For radar imagery, I use both GRLevel2 and GRLevel3. Full trial versions are available for immediate download at http://www.grlevelx.com/. After 21 days I believe you'll be asked to make a decision as to whether or not you wish to purchase the programs.
GRLevel2 displays reflectivity and velocity data in a higher resolution than GRLevel3. It also offers a feature where you can take a "slice" through a storm and display it in the vertical, in 3d-like fashion.
GRLevel2 Reflectivity Image
GRLevel2 Cross-Section "3D" Image
GRLevel2 Storm Relative Velocity Image
GRLevel3 shows not only reflectivity and velocity data (although in slightly lower resolution compared to GRLevel2), but also other "derived" data such as storm tops, vertically integrated liquid (VIL - a scientific and fancy way to pick out likely hail cores), 1 hour, 3 hour and storm total precipitation estimates, etc. It also displays all of the algorithms built into the NEXRAD system, such as mesocylone and tornado vortex signature plots, hail size estimates, storm tracks, etc.
GRLevel3 Split Screen Display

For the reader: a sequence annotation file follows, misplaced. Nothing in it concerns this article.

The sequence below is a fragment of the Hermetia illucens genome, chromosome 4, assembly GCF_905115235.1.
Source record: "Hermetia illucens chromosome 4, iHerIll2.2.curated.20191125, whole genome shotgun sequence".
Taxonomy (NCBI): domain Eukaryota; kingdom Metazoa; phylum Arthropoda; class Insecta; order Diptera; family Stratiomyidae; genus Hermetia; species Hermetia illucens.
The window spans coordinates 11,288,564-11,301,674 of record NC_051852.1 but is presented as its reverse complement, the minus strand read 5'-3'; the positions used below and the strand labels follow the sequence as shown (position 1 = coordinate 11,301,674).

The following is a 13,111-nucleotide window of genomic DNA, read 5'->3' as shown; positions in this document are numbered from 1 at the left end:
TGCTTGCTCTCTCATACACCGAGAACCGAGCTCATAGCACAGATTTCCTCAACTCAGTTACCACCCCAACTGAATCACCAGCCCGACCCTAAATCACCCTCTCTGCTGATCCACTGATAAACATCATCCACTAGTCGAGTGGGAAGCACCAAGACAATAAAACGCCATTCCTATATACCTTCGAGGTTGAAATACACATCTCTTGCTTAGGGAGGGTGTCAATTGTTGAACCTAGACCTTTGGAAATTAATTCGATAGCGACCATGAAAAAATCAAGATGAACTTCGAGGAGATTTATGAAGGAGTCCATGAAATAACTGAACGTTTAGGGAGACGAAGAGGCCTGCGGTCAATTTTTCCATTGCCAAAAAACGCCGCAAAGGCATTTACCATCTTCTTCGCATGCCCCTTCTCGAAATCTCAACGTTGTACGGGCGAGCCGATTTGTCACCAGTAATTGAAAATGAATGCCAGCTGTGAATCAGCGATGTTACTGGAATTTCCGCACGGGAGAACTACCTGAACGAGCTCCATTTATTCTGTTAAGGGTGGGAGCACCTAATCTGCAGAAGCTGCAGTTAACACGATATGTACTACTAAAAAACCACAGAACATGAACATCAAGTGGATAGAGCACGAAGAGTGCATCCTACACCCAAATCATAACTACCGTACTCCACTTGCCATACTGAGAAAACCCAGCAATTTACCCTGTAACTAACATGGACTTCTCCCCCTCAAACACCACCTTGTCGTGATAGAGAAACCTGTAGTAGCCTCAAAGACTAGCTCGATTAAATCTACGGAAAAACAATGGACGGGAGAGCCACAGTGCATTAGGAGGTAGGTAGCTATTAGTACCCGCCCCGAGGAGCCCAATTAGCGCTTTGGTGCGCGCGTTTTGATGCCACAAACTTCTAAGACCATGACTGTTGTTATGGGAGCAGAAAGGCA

Reflectivity on the left, VIL on the right.
Lightning strikes, mesocyclone & hail overlays also shown.
I find that I use both programs about equally during a severe weather situation. They both will also display all active warnings, storm reports, spotter/chaser location data, etc. Both programs also use shapefiles and placefiles which allow you to add personal locations, roads, waterways, current conditions and any number of other snazzy features.
Once you have purchased GRLevel2 and/or 3, most of the data are then downloaded and ingested into the system for free. You can also subscribe to "premium" services like Allisonhouse (http://www.allisonhouse.com/) for specialized data such as lightning strikes, model data, etc. They also have a subscription level where you can go back and pull archived radar data even days or weeks after an event has ended. I subscribe to Allisonhouse mainly for the lightning data and the archive features. It also allows you to change the source where the NEXRAD data is coming from, which seems to be a bit more reliable than the "free" source, particularly during very active weather situations.
As far as the geographic storm report maps go, I've been using the Iowa Environmental Mesonet (IEM) located at www.mesonet.agron.iastate.edu/lsr/. They have numerous features on this website, storm report mapping just being one of them. Once you go to the storm report link, you select the NWS Office for which you'd like to plot reports, the date and time range and hit "load" and both a text and graphical representation will display shortly thereafter.
I find the IEM Site to be an extremely valuable tool in severe weather situations, both "live" and in an archived/historical setting. The features on this site are seemingly endless - I'm sure there are things on there I haven't discovered yet either...